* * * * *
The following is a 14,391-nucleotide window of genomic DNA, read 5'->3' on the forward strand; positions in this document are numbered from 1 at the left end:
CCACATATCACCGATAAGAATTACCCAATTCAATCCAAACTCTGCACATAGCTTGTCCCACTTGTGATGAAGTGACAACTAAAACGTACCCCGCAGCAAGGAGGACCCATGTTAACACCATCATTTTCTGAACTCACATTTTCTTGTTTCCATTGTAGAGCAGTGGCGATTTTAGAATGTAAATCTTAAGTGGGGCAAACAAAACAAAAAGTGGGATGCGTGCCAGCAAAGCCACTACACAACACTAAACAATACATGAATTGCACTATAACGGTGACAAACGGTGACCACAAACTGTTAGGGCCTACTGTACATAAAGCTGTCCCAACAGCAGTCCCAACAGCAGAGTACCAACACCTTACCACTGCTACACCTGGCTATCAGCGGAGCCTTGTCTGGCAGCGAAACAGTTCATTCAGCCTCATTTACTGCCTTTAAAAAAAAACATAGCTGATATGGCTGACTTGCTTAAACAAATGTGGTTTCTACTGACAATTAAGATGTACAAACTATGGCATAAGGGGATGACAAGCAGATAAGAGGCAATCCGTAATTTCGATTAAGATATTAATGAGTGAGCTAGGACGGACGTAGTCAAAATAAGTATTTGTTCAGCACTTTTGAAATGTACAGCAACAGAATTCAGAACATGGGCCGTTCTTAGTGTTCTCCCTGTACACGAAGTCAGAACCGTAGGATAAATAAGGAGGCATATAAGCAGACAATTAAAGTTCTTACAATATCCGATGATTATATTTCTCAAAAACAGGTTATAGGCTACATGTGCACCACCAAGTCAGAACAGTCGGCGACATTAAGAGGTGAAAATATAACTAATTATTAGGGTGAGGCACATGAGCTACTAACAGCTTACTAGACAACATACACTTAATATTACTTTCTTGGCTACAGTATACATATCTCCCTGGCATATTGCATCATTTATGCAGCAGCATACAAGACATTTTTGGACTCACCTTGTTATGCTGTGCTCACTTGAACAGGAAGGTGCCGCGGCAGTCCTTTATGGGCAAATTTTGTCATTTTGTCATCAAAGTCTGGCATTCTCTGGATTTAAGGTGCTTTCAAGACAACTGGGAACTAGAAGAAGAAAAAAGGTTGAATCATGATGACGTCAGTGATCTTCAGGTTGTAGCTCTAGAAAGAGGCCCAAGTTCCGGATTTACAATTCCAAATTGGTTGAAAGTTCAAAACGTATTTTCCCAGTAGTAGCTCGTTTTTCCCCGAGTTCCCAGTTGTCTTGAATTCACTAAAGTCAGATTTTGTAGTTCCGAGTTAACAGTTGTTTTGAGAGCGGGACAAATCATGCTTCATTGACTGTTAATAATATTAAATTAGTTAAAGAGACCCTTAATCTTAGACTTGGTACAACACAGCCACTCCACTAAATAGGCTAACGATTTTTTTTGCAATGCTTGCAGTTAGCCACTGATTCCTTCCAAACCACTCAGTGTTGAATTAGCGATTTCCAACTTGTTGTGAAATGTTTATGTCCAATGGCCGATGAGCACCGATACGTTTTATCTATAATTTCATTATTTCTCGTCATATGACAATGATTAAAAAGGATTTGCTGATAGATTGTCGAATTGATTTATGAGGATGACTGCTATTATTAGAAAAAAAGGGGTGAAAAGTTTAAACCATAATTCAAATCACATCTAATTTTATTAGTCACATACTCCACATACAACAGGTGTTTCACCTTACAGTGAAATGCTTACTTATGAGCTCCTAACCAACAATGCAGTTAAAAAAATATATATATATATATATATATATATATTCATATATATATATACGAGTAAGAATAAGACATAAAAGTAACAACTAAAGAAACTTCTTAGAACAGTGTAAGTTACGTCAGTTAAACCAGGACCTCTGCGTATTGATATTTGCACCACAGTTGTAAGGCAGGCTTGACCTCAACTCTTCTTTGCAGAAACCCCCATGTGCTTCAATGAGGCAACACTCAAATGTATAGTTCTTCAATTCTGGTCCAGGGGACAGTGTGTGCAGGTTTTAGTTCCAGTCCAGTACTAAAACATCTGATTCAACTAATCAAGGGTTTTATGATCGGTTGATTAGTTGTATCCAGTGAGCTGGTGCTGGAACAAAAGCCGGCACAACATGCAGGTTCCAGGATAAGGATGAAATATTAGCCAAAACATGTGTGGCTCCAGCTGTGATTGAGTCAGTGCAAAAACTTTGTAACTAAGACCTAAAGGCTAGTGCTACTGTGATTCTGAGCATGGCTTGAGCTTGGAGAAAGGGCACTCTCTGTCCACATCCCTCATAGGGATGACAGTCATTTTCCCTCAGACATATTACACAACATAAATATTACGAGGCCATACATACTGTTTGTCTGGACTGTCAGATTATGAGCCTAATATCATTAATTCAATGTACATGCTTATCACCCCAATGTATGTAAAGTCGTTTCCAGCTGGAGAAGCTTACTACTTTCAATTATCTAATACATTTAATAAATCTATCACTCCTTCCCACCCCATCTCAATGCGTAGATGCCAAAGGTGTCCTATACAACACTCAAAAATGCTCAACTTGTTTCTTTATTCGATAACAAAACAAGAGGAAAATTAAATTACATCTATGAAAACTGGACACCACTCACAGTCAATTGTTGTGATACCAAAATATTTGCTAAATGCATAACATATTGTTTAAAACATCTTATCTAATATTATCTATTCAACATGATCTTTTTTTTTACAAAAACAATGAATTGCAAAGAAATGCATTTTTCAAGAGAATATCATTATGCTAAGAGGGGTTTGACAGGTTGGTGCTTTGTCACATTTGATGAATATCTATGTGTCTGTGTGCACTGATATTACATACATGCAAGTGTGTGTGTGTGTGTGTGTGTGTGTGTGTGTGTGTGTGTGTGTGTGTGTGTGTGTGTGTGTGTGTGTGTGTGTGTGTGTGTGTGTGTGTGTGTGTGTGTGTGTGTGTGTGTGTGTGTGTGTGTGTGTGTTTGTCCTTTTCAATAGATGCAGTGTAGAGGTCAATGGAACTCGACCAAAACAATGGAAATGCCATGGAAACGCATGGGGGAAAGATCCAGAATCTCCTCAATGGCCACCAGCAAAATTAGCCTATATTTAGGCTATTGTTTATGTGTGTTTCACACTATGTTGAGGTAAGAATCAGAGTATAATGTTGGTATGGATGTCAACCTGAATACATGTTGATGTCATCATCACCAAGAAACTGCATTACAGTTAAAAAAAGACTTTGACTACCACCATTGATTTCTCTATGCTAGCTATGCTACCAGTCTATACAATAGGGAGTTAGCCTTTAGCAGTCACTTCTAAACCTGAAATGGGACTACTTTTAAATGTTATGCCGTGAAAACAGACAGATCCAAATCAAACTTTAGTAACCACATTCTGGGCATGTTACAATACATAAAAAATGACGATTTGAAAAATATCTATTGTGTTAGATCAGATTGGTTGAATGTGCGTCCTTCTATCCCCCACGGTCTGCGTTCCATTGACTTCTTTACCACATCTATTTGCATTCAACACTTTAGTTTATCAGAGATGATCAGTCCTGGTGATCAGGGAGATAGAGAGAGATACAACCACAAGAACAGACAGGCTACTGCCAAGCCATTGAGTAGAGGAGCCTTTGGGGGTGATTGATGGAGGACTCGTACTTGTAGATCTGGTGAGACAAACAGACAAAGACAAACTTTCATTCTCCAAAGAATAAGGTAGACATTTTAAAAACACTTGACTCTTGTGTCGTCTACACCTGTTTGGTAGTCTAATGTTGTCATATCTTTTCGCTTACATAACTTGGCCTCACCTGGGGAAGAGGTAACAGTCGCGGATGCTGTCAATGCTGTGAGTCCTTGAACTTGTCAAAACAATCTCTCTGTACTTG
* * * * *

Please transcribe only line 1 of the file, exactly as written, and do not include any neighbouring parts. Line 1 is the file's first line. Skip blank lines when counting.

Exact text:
The following is a 14,391-nucleotide window of genomic DNA, read 5'->3' on the forward strand; positions in this document are numbered from 1 at the left end: